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Exploring the 'Wild' Politics of Free-Roaming Horse Management

By Sarah Hojsak


October 12, 2022

Things are getting wild in the West. Free-roaming horse populations have existed in western states for centuries, but the conflict surrounding them is entirely human. And like most issues dividing us, there are two sides to every story.

Federal law bans killing wild horses but limits the number of horses allowed on public lands. The United States Bureau of Land Management (BLM) is determined to control the population size, citing complaints from cattle ranchers of ecological destruction and resource competition for livestock.

On the other side of the issue are fierce advocates for wild horses. This group, predominantly women, seeks to preserve the cultural legacy of wild horses, but often finds itself ignored or even attacked by the male-dominated group of rangeland managers.

This conflict sparked the interest of Jen Britton, director for communications and special projects in the Office of University and Community Partnerships, and Christian Hunold, PhD, professor of politics. With environmental science major Abigail Del Grosso and environmental studies major Cassidy Ellis, they are studying the different understandings of wild horses among these groups through a feminist science studies lens. The project, which draws on prior research of Britton’s and Hunold’s, was one of 10 co-ops funded by the Dean’s Excellence Fund in the College of Arts and Sciences this year.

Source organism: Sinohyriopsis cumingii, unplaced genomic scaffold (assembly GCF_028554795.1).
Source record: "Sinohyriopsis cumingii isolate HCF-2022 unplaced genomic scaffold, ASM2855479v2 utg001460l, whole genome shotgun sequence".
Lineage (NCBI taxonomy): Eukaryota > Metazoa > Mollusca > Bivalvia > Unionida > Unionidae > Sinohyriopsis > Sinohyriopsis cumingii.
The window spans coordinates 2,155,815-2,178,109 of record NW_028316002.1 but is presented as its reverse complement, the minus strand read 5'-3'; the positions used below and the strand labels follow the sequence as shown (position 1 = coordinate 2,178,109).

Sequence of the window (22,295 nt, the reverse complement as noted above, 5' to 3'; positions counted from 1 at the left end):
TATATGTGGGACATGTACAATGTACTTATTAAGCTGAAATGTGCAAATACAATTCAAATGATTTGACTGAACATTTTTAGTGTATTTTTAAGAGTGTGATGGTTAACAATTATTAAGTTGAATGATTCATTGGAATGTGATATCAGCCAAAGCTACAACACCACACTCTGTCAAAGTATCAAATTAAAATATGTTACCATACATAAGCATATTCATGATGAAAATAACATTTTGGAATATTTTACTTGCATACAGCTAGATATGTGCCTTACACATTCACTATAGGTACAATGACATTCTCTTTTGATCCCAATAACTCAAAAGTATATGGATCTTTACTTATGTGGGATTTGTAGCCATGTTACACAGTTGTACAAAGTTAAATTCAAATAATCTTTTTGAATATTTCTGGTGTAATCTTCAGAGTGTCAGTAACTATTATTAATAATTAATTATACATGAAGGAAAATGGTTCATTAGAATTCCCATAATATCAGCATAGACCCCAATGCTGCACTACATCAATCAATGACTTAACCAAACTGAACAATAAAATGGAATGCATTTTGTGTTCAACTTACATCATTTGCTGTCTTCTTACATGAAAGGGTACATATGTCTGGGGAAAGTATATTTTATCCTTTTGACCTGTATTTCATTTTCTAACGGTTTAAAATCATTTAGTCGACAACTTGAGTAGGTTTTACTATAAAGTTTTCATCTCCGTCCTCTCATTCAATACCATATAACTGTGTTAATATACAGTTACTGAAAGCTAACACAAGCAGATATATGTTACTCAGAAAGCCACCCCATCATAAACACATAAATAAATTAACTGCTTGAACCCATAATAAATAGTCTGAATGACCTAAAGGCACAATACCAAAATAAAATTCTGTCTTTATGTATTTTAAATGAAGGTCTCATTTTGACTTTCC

The history of wild horses in the American West runs deep. They originated as domestic horses imported by European colonizers, and Native Americans later integrated them into their lifestyle.

“As horses fell out of favor as a method of transportation or labor, they increasingly were turned loose or escaped, and these free-roaming populations of horses emerged in the in the American West,” Hunold explained. “They've been there for centuries in some places.” 

Until the 1960s, wild horses were routinely slaughtered. An organized opposition movement formed, and the killing of wild horses on public land was outlawed with the Wild Free-Roaming Horses and Burros Act of 1971.

This legislation limited where wild horses could freely roam, effectively drawing lines around the areas where herds lived. But, as Hunold explained, “if the horses are confined to a limited area, there has to be some method of population control.”